Process Management Tools

Felix Garcia, Aurora Vizcaino, Christof Ebert
2011 IEEE Software  
Developing software is complex, especially with many interacting people and teams. A variety of tools exist to model the development process and thus facilitate communication, automation, and collaboration. This installment looks to support tools for process modeling and their underlying methodologies. It draws from trends discussed at recent IEEE International Conference on Global Software Engineering (ICGSE) conferences. I look forward to hearing from both readers and prospective authors
more » ... this column and the technologies you want to know more about. -Christof Ebert AS A SOFTWARE practitioner, you know from your own experiences that the quality of the software created and delivered heavily depends on the quality of the underlying development process. To best introduce, communicate, use, and improve this development process, a variety of tools exist to support processes. 1-3 Process management tools support software teams in three ways: • Modeling. Defi ne consistent process models, thereby reducing any ambiguity about how the work should be done because well-defi ned and documented processes must be defi ned and consistently followed across all sites. • Collaboration. Share information and knowledge among different sites, thereby avoiding repeated mistakes or inconsistencies between different versions of information. • Automation. Provide tools to automate a process by means of workfl ows, thereby increasing engineering and development productivity across the life cycle because you're sharing information across tools, orchestrating interfaces, and maintaining work products. In this column, we outline a brief explanation about process modeling and management. Process Modeling Process modeling facilitates the human understanding and communication of processes, their automation, and their improvement. Although we can document simple processes on a sheet of paper, engineering processes often suffer from inadequate support, and thus aren't used or continuously improved. Process modeling helps in training processes, identifying weaknesses, seeing how different roles collaborate, and ultimately federating or integrating with engineering tools. In particular, distributed teams and ecosystems with several companies benefi t from such tools. 2, 3 We can group process models into two main categories. Descriptive models are aimed at describing processes and organizational behavior in terms of entities (activities, roles, tools, artifacts, and so on) and the relationships among them; active models are intended for building executable systems that support the enactment of processes. In literature, a wide range of process SOFTWARE TECHNOLOGY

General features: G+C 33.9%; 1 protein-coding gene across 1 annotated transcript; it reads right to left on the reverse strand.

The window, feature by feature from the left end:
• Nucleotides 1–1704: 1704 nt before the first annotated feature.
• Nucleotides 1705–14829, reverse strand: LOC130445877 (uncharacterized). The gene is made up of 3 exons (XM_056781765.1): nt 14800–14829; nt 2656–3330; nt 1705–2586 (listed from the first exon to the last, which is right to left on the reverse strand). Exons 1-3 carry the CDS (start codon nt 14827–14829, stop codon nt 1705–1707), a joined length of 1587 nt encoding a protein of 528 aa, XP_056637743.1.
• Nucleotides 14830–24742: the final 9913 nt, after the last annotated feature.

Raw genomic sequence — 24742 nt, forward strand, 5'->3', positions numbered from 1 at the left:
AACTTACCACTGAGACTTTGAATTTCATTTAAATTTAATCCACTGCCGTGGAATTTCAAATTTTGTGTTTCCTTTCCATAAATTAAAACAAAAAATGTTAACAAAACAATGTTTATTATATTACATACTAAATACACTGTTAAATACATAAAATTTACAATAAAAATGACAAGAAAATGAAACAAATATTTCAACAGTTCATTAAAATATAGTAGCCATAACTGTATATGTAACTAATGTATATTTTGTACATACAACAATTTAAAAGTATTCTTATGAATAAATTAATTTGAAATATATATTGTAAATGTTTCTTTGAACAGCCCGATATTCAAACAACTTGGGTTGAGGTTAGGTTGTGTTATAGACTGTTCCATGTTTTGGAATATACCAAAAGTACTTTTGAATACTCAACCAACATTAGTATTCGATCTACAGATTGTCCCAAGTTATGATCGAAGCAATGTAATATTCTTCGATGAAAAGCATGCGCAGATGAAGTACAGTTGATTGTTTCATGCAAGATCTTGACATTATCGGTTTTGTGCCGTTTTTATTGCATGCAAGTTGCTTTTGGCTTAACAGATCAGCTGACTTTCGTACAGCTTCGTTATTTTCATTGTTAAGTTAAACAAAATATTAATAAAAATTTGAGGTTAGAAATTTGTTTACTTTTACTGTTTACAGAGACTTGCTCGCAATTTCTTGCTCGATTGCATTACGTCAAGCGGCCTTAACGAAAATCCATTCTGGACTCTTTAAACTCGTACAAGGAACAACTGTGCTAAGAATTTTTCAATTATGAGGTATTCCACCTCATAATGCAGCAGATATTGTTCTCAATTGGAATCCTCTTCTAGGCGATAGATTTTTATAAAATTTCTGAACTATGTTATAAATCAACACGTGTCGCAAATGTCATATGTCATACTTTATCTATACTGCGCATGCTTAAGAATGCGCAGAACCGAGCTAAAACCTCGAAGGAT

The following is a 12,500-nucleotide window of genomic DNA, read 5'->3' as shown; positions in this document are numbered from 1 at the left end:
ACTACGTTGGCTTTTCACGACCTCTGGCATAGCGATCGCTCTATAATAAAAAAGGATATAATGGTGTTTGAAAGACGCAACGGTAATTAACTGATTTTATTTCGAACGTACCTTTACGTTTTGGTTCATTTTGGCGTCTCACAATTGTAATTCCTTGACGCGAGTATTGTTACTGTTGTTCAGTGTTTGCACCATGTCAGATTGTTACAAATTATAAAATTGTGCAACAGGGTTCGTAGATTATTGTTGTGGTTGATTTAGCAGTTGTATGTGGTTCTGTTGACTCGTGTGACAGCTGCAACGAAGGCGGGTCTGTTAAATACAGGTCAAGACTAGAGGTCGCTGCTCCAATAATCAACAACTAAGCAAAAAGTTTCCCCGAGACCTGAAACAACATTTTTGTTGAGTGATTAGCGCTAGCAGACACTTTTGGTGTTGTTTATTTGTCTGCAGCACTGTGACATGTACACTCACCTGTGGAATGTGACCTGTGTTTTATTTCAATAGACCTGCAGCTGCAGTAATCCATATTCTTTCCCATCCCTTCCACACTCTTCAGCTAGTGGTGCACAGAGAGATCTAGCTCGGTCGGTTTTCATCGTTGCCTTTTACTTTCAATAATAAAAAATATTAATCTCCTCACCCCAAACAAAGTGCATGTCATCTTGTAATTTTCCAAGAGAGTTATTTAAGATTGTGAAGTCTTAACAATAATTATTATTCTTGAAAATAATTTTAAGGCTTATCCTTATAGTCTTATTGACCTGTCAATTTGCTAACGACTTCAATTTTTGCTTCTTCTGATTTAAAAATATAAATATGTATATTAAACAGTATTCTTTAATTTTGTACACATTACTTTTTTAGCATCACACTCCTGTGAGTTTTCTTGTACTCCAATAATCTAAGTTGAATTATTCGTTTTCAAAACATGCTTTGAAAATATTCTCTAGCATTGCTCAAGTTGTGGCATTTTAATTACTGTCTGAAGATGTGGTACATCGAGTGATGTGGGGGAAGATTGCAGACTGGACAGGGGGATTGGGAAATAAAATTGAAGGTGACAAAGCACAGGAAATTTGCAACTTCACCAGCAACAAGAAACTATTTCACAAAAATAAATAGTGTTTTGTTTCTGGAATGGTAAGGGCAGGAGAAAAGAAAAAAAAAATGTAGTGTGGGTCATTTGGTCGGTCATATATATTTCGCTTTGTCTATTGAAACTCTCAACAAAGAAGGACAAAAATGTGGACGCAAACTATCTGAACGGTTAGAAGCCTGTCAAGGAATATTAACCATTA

doi:10.1109/ms.2011.40 fatcat:gbldnblabbay7efftel2isugey